The week started with everyone packing up the house for the last time. A bittersweetfeeling knowing we only have this week left. We then piled into the car and drove theshort distance of only an hour and a half to Nice, France.
Our hostel was a cute, tucked away building with orange trees hanging above the entrance. We took a few oranges for ourselves. We headed out and began to explore Nice. We wandered through the tight, narrow, cobblestone streets. We gazed up admiring the beautiful old architecture, a trademark of Nice. We slowly made over way to the boardwalk. The sun shining high in the sky radiated the spring time warmth. However, everyone around us had their puffer coats on while we were dressed in tee shirts, shorts and dresses. 60 degrees and sunny with a light breeze is beautiful to us New Englanders but still cold for the French!
We then started to climb the Colline du Château, the highest point in Nice. After what seemed like a million never-ending stairs, the view revealed itself. The trek was worth it. The balcony overlooked downtown, the airport and the beach with the mountains in the distance.
The breeze made a calming noise along with a waterfall dangling below the balcony. The views were breathtaking.
The waterfall sparkled against the setting sun, the dripping water was relaxing.
Nice has a spectacular harbor. We drooled over the enormous yachts. As the sun set we took a moment to reflect upon the Nice terror attack that took place here last summer. It's hard to picture something so terrible happening here.
Even though we only had a half day in Nice, the visit was extremely successful, beautiful and a great way to begin our final week.
The next morning we took two trains to get to our final destination of Florence, Italy.
These train rides have to be the most beautiful rides in the world. The tracks hug the coast line. The entire ride you have spectacular views of the Mediterranean. I was transfixed in a day dream, it made the six hours of travel go by quickly.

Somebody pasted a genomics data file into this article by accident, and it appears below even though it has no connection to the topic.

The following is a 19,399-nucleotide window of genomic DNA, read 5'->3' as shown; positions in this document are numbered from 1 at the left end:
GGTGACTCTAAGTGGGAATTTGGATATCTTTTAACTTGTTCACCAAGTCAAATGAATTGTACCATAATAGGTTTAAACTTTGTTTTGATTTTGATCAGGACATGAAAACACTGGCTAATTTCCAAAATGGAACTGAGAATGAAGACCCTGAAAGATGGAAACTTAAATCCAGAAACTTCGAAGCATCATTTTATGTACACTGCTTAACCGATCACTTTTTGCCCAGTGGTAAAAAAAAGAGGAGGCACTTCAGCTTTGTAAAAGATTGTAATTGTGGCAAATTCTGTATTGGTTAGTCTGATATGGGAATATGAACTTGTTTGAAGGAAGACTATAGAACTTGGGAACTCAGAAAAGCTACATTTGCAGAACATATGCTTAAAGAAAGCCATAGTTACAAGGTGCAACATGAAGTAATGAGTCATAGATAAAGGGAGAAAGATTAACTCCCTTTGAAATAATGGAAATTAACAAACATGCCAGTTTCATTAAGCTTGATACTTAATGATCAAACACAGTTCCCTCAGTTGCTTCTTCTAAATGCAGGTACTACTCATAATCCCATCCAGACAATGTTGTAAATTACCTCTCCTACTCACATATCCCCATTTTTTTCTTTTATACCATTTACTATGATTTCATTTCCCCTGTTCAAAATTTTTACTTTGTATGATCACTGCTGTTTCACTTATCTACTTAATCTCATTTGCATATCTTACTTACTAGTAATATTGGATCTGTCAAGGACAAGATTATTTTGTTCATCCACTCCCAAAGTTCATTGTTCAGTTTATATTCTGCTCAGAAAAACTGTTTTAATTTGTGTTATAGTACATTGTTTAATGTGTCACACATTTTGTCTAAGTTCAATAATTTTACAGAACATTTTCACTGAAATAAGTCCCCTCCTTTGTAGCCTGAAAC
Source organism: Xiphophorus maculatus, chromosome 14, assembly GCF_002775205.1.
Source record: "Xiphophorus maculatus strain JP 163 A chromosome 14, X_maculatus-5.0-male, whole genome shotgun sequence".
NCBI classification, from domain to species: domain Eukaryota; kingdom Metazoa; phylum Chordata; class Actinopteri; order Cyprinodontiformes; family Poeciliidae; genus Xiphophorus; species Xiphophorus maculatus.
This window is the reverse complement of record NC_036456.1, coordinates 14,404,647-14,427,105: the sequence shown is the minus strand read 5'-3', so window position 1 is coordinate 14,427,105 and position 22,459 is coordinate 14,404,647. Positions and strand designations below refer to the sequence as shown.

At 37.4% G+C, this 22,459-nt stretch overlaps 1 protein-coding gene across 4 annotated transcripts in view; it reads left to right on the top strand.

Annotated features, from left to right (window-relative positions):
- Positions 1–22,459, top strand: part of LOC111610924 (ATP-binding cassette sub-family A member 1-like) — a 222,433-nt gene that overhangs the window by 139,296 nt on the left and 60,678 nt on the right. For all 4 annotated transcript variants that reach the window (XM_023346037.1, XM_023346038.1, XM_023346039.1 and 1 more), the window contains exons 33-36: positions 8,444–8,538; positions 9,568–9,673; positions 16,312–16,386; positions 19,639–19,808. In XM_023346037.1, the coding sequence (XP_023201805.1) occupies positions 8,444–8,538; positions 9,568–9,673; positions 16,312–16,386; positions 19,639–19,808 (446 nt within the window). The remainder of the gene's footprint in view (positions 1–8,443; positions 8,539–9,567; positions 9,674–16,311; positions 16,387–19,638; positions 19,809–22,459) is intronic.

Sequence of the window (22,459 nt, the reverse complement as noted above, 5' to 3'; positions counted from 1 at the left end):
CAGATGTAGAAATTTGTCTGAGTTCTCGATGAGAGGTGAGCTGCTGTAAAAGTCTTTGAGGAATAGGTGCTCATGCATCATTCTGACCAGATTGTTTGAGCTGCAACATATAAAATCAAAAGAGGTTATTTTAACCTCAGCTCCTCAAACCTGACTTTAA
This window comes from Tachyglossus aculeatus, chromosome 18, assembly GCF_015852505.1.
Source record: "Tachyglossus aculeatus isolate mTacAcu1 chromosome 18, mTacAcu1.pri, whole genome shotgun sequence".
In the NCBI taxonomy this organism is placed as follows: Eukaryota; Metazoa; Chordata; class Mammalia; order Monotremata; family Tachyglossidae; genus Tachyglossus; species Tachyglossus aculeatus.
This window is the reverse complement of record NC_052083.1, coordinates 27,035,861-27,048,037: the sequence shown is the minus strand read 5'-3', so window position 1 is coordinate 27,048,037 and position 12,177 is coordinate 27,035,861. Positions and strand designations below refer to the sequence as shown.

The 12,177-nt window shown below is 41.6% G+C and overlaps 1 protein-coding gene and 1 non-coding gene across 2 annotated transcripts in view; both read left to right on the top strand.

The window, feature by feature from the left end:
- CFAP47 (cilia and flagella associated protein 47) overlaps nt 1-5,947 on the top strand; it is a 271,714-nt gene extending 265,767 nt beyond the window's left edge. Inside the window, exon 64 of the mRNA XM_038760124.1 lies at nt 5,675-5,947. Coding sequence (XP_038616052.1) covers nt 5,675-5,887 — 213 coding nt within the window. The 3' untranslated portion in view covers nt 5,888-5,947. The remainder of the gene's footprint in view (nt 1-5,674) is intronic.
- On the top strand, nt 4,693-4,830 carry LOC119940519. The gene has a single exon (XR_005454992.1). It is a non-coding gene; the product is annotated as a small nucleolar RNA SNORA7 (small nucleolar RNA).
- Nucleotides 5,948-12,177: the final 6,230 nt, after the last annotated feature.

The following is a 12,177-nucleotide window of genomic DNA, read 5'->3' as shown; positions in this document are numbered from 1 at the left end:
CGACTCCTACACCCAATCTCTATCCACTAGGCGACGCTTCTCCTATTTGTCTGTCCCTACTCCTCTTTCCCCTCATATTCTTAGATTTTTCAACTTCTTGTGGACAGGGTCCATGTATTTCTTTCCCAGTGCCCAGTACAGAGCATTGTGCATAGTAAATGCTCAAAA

Our Youth Hostel, a converted villa.
When we arrived in Florence, we checked into our hostel and then set out to explore the city. We walked down the streets to the Florence Baptistery.
I researched this for my project. It was spectacular to see it in person. Behind this was the grand Duomo.
This cathedral was enormous and eloquently designed. The exterior of the building is covered in a decorative mix of pink, white and green marble. It was incredible and so grand. It was a great way to start our trip to Italy.
The next day we went to see the statue of "David". We had to wait in line for close to two hours, but we made the best of it by playing trivia games and making friends with people in line. We finally got in to see the David. It wasn't too crowded like most other museums. It was magnificent and grand to see. It's incredible to think that someone made this by hand so long ago. It was truly awe inspiring. Florence is the leather capital of the world. Everywhere we went there was leather. Leather shoes, clothes, bags, and gloves. We were exposed to this charming small authentic leather market. There was so much leather, it smelled fantastic. Everyone in the group bought at least one item. I can proudly say I bought many things and will forever cherish my handmade Italian leather!
The only place in Florence where there isn't leather is on the Ponte Vecchio. This famous bridge houses all the expensive jewelry shops. It's mind blowing to think that this bridge has been around since the 1100's and now we're walking across it.
The next day we ventured on an hour bus ride to the beautiful town of Siena. We arrived and met up with Dave's friend’s daughter, Darby. She's studying abroad here. It was very nice to meet her and pick her brain about college life. We enjoyed a lovely lunch with her over looking the Duomo.